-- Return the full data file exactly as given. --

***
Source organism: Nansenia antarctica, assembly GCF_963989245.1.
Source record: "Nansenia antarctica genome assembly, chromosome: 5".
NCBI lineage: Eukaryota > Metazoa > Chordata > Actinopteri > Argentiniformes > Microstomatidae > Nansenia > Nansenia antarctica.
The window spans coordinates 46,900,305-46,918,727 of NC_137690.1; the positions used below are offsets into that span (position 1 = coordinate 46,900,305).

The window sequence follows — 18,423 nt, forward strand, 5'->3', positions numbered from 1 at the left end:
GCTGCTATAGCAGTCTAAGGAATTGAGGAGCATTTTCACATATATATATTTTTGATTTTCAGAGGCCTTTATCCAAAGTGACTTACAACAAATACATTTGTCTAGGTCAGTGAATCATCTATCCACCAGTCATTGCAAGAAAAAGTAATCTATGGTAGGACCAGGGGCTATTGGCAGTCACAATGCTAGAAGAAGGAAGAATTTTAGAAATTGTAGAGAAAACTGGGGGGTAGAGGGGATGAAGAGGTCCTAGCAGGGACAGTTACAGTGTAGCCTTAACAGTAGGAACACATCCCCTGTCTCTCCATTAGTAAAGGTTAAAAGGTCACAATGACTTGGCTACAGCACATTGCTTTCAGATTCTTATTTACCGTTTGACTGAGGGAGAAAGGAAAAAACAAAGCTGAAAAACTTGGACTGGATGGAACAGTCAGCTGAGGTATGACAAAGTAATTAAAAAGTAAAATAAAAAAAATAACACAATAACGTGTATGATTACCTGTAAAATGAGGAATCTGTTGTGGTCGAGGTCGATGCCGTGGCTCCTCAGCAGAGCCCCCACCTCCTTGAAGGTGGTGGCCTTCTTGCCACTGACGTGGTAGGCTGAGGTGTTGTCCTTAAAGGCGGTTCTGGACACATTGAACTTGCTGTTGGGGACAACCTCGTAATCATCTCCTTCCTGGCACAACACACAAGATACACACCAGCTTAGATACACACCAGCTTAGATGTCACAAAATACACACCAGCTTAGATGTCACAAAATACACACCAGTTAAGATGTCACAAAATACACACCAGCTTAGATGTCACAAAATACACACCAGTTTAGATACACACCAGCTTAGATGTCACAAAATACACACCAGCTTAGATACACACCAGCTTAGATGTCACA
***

Source organism: Nansenia antarctica, assembly GCF_963989245.1.
Source record: "Nansenia antarctica genome assembly, chromosome: 5".
NCBI lineage: Eukaryota > Metazoa > Chordata > Actinopteri > Argentiniformes > Microstomatidae > Nansenia > Nansenia antarctica.
The window spans coordinates 46,900,305-46,918,727 of NC_137690.1; the positions used below are offsets into that span (position 1 = coordinate 46,900,305).

The window sequence follows — 18,423 nt, forward strand, 5'->3', positions numbered from 1 at the left end:
GCTGCTATAGCAGTCTAAGGAATTGAGGAGCATTTTCACATATATATATTTTTGATTTTCAGAGGCCTTTATCCAAAGTGACTTACAACAAATACATTTGTCTAGGTCAGTGAATCATCTATCCACCAGTCATTGCAAGAAAAAGTAATCTATGGTAGGACCAGGGGCTATTGGCAGTCACAATGCTAGAAGAAGGAAGAATTTTAGAAATTGTAGAGAAAACTGGGGGGTAGAGGGGATGAAGAGGTCCTAGCAGGGACAGTTACAGTGTAGCCTTAACAGTAGGAACACATCCCCTGTCTCTCCATTAGTAAAGGTTAAAAGGTCACAATGACTTGGCTACAGCACATTGCTTTCAGATTCTTATTTACCGTTTGACTGAGGGAGAAAGGAAAAAACAAAGCTGAAAAACTTGGACTGGATGGAACAGTCAGCTGAGGTATGACAAAGTAATTAAAAAGTAAAATAAAAAAAATAACACAATAACGTGTATGATTACCTGTAAAATGAGGAATCTGTTGTGGTCGAGGTCGATGCCGTGGCTCCTCAGCAGAGCCCCCACCTCCTTGAAGGTGGTGGCCTTCTTGCCACTGACGTGGTAGGCTGAGGTGTTGTCCTTAAAGGCGGTTCTGGACACATTGAACTTGCTGTTGGGGACAACCTCGTAATCATCTCCTTCCTGGCACAACACACAAGATACACACCAGCTTAGATACACACCAGCTTAGATGTCACAAAATACACACCAGCTTAGATGTCACAAAATACACACCAGTTAAGATGTCACAAAATACACACCAGCTTAGATGTCACAAAATACACACCAGTTTAGATACACACCAGCTTAGATGTCACAAAATACACACCAGCTTAGATACACACCAGCTTAGATGTCACA